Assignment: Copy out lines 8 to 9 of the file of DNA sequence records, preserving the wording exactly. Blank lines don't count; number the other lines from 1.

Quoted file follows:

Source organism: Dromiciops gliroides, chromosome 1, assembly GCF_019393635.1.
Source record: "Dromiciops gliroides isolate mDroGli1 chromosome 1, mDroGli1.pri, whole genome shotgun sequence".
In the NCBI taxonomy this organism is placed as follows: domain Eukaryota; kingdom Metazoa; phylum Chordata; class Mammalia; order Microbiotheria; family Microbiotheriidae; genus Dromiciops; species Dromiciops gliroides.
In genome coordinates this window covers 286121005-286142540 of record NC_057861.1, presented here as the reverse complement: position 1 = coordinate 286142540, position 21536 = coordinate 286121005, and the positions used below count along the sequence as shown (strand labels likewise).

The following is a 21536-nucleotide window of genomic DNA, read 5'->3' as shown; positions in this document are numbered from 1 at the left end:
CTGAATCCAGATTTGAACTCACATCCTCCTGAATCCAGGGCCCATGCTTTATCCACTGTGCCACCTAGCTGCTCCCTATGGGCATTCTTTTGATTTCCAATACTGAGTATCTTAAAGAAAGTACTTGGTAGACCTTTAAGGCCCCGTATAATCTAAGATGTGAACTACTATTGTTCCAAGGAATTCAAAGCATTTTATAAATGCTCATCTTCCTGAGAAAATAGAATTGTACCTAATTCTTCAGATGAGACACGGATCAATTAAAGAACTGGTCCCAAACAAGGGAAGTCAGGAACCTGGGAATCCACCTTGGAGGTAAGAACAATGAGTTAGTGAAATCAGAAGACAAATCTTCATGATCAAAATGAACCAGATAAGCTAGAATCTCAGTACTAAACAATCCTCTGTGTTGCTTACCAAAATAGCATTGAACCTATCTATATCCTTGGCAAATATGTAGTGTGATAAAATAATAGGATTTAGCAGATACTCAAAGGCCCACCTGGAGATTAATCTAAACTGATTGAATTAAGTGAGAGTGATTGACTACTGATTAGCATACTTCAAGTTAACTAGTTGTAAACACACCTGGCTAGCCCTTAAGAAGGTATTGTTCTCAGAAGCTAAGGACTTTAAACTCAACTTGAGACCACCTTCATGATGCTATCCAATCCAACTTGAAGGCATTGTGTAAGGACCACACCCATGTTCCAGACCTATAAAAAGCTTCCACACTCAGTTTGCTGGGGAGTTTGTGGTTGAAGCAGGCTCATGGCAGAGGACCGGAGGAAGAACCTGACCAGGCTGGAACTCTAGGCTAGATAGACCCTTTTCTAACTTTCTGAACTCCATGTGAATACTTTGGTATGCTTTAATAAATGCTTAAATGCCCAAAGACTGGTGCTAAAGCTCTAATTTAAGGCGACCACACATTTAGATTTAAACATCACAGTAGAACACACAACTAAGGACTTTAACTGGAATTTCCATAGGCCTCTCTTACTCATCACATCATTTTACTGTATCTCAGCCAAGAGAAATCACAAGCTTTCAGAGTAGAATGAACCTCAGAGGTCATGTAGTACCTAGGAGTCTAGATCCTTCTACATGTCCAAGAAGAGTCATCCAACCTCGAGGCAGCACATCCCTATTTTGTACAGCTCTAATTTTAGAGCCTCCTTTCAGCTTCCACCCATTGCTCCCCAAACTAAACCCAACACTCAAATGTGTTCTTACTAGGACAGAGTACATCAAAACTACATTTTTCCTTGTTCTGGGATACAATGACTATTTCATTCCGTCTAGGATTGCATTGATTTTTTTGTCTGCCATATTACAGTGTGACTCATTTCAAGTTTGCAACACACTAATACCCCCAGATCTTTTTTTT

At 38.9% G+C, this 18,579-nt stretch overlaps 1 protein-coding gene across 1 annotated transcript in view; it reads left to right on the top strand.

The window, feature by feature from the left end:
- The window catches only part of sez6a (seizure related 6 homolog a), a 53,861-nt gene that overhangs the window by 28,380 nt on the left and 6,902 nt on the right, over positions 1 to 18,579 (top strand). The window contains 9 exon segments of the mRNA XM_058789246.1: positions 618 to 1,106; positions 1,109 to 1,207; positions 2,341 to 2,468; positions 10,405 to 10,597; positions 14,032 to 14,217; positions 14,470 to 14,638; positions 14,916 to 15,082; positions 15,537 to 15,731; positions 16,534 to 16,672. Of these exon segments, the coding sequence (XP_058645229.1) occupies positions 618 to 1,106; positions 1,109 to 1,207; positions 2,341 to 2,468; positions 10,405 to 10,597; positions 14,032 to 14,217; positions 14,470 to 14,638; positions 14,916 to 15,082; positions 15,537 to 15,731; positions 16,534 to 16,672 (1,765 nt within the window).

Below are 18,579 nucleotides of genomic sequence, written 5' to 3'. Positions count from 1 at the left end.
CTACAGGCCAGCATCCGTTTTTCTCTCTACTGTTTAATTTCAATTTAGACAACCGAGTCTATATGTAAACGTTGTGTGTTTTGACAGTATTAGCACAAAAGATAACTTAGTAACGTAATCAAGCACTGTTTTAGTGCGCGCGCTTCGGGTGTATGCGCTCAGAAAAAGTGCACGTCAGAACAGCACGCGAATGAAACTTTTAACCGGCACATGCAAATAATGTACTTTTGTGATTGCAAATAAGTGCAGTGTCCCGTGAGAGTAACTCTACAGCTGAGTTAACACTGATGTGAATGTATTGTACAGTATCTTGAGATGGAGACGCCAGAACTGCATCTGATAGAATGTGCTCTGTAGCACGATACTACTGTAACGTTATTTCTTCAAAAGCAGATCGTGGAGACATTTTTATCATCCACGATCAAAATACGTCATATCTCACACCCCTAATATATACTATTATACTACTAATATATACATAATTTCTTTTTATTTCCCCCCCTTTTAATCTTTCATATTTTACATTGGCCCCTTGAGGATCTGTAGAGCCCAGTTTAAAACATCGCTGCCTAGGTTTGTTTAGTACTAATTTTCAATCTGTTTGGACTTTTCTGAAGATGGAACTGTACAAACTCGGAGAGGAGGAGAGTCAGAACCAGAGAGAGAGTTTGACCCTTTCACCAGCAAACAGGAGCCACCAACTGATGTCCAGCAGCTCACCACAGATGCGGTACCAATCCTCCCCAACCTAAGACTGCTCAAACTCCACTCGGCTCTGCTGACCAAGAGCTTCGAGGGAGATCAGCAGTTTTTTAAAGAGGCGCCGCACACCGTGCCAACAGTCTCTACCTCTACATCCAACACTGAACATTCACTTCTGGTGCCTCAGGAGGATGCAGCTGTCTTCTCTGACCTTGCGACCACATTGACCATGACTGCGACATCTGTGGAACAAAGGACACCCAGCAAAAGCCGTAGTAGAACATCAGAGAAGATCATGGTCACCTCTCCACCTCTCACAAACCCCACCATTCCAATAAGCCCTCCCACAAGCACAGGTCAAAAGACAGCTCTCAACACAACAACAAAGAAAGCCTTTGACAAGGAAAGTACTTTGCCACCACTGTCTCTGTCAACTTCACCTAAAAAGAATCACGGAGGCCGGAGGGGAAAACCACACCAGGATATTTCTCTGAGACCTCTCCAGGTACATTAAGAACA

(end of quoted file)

The window, feature by feature from the left end:
- The window catches only part of sez6a (seizure related 6 homolog a), a 53,861-nt gene that overhangs the window by 28,380 nt on the left and 6,902 nt on the right, over positions 1 to 18,579 (top strand). The window contains 9 exon segments of the mRNA XM_058789246.1: positions 618 to 1,106; positions 1,109 to 1,207; positions 2,341 to 2,468; positions 10,405 to 10,597; positions 14,032 to 14,217; positions 14,470 to 14,638; positions 14,916 to 15,082; positions 15,537 to 15,731; positions 16,534 to 16,672. Of these exon segments, the coding sequence (XP_058645229.1) occupies positions 618 to 1,106; positions 1,109 to 1,207; positions 2,341 to 2,468; positions 10,405 to 10,597; positions 14,032 to 14,217; positions 14,470 to 14,638; positions 14,916 to 15,082; positions 15,537 to 15,731; positions 16,534 to 16,672 (1,765 nt within the window).